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Esters investigation.

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Esters Esters are compounds formed from the reaction between alcohols and acids. Esters are usually derived from carboxylic acids A carboxylic acid contains the -COOH group, and in an ester, the hydrogen in this group is replaced by a hydrocarbon group of some kind. This could be an alkyl group like methyl or ethyl, or one containing a benzene ring like phenyl. Example of esters: ATP, it is a phosphate ester. Fats and oils. Fats and oils are tri-esters of glycerol, propane 1, 2, 3 triol, with carboxylic acids Glycerol Fats usually come from land animals e.g. butter. Oils usually come from marine animals and from the vegetable kingdom e.g. sunflower oil. The difference between a fat and oil is simply in the melting points of the mixture of esters they contain. If the melting points are below room temperature, it will be a liquid - oil. If the melting points are above room temperature, it will be a solid - a fat. The lower melting temperature oils tend to replace fats in marine animals e.g. ...read more.


Saturated fat The hydrocarbon chains are, of course in constant motion in the liquid, but it is possible for them to lie tidily when the substance solidifies. If the chains in one molecule can lie tidily, that means that neighboring molecules can get close. This increases the attractions between one molecule and its neighbors and so increases the melting point. The problem of packing of molecules in unsaturated fats which makes them have a low malting temperature There isn't any rotation about a carbon - carbon double bond and so that locks a permanent kink into the chain. That makes packing molecules close together more difficult. If they don't pack so well, the wander Waals forces won't work as well. This effect is much worse for molecules where the hydrocarbon chains either end where the hydrocarbon chains are arranged Cis to each other, which means, both of them on the same side of the double bond. In Trans form, the two hydrocarbon groups are on opposite sides of the carbon - carbon double bond. ...read more.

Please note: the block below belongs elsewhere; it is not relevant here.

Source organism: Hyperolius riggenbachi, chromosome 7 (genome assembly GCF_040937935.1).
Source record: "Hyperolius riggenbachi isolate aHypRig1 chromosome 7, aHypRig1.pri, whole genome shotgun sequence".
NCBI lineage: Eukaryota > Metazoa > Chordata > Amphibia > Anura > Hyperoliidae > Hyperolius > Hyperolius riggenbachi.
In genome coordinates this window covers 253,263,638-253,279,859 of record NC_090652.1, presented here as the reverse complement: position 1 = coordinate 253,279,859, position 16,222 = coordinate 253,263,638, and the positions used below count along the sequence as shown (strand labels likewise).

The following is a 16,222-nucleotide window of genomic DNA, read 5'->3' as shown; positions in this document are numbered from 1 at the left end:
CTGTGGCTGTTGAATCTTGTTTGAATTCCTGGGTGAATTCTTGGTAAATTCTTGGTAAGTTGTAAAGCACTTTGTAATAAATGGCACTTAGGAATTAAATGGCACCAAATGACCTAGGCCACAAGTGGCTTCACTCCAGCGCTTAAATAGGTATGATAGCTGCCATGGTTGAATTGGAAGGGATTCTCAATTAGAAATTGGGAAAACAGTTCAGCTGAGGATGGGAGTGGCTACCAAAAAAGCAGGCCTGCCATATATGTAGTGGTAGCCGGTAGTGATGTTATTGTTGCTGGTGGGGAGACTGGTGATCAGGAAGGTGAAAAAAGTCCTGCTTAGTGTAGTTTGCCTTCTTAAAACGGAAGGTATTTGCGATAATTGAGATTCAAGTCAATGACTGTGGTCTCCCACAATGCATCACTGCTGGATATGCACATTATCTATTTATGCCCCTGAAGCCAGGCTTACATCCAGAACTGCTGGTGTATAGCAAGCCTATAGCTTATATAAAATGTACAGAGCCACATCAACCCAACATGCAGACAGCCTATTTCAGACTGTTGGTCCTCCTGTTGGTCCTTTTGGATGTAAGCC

Lubricating oils and essential oils Lubricating oils are based on the products of vacuum distillation of the higher boiling fractions from petroleum. They are not esters. Essential oils strongly smell and volatile oils derived from plants. * They are derived from the molecule C10H16, limonene, which is an essential oil derived from lemon grass * They are called terpenes due to their relationship with limonene. * They can be aldehydes, alcohols, or ketones. * Most of them are now synthetic. You should realize that the volatility and odor of alcohols can be varied by esterification often with ethanoic acid Soaps Saponification: making of soaps by the alkaline hydrolysis of fats and oils the alkali usually used is sodium hydroxide. Other alkali's like: * Potassium hydroxide: is used in making toilet soaps * Lithium hydroxide: is not suitable * Other lithium salts: are used in greases for automobiles. 1- The soap is precipitated from the mixture by saturating the solution with common salt. 2- After washing out excess alkali, crude soap is mixed with glycerol to soften it 3- It is then colored and perfumed. Thank you :) ...read more.

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